My Webra Speed .32 engine runs great and starts easily.  However, it has a vicious kick no matter how quickly I flip the prop and move my hand out of the propeller arc.  For that reason I decided to use my starter on this engine instead of trying to hand start it.

I was telling someone about this at the field one day and over walked Mike Phillips who said "Nonsense.  This is a great running engine and can be hand started every time in one or two flips."  As he started to turn over the engine I said, 'I will get out the first aid kit, Mike.'  He smiled, gave the engine a flip and it started right up without removing any of his fingers, dammit.

He did something that I had never even thought of before and I guess a lot of people know about it other than myself.  I normally flip an engine through compression in the direction it is supposed to run.  If the engine starts backwards consistently, then I flip it backward through compression.

Mike did not do either of these things.  He flipped the engine backward so it would "bounce" off compression rather than flipping it through compression.  I have been doing this with the Webra ever since and have not been bitten once.  Mike is right.  It starts in just a couple flips every time.

 
 

Using an Electric Starter

I think flyers abuse their engines with electric starters.  I have one and I use it with my helicopter because there is really no other way to start the engine.  My helicopter requires a starting shaft which replaces the aluminum cone on the front of the starter.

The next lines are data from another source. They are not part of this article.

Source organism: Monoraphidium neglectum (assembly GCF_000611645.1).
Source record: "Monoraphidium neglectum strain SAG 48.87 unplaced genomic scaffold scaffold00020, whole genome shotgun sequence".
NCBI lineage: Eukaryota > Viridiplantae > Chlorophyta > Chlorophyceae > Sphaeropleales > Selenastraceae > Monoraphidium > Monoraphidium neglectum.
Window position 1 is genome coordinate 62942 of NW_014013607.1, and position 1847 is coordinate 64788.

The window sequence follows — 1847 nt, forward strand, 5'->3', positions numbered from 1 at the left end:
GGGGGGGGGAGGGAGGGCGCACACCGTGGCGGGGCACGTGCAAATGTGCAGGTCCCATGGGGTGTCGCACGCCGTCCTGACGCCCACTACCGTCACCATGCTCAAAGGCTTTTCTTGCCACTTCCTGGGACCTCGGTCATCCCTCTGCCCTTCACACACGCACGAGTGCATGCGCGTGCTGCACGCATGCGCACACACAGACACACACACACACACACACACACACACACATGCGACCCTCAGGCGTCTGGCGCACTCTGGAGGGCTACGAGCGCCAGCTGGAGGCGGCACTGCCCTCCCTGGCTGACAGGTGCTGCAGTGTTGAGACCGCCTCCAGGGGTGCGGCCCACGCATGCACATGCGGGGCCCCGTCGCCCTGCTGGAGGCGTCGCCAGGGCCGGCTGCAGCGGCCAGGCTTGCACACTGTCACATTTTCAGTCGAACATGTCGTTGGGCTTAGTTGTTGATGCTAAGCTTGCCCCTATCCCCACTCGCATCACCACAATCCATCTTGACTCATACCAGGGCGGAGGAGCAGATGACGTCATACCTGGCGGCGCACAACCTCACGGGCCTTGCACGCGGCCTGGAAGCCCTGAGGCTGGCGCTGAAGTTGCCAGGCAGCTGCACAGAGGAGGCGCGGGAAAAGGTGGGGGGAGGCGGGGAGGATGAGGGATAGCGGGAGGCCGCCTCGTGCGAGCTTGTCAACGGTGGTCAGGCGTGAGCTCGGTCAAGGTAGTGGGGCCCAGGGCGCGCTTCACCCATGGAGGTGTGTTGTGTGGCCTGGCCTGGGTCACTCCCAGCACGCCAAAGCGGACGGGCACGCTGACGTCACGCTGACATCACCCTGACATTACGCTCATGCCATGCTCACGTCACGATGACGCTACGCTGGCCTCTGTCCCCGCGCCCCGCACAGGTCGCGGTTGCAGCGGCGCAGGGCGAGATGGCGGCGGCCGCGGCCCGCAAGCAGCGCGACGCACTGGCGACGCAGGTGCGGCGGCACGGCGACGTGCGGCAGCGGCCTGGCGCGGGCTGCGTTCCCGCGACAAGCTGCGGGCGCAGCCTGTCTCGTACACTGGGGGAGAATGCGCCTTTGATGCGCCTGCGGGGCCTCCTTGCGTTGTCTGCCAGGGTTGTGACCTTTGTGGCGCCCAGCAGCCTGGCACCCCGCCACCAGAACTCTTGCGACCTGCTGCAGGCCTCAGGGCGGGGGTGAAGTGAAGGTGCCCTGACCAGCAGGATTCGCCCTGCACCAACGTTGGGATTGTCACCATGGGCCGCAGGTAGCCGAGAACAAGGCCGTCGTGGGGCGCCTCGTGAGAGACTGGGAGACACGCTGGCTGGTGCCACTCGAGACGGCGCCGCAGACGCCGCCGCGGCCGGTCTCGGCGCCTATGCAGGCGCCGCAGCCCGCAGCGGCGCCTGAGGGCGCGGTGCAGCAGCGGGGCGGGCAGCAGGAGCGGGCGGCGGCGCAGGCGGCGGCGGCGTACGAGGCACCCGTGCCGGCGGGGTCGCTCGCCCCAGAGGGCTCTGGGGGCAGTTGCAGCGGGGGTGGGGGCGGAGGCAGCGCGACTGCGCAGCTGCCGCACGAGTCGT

Whatever you do, do not keep cranking your engine with an electric starter if it will not start.  You are just wearing it out (the engine and the starter).  If the engine will not start then disconnect the fuel line and flip it until all the fuel is out of the engine.

If you think the engine is flooded (which it probably is if you've been cranking it with a starter) then you can use your starter to get most of the fuel out of your engine quickly:

  1. Disconnect the fuel line.  If you are using some type of pressurized system (muffler or pump) then plug the line.  It's a good idea to plug the line anyway so fuel doesn't siphon out of the tank.
  2. Remove the glow plug.  Place a rag over the head so raw fuel doesn't spray into your face.
  3. Turn over the engine for a couple seconds to blow the excess raw fuel out.

Sullivan Hi-Tork Electric Starter for Model Airplane, Car, Boat and Helicopter EnginesThat technique doesn't totally un-flood the engine but it gets most of the fuel out.  Put the glow plug back in and then connect the glow igniter.  Be sure the throttle is at idle and flip the engine over until it kicks over.  Reconnect the fuel line and the engine should start right up.

Remember, engines burn fumes, not liquids.  You only need a very small amount of fuel in the engine.  Most starting problems are either a bad fuel feed or a flooded engine.

Electric starters are a good thing, but they are really not necessary to start most engines.  I do recommend them while cautioning you that they can cause unnecessary wear on your engine.  The Sullivan starter sets the standard and is very good.

Sullivan makes several models. This is the standard starter that most modelers use.  Starters are made by other companies as well.  I am sure they all work fine, but I have not used anything but the Sullivan so you may want to ask around your field for other recommendations.

 
 

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Model Airplane Engine Glow Fuel
Setting Model Aircraft Engine Mixture Controls

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Copyright 2003 Paul K. Johnson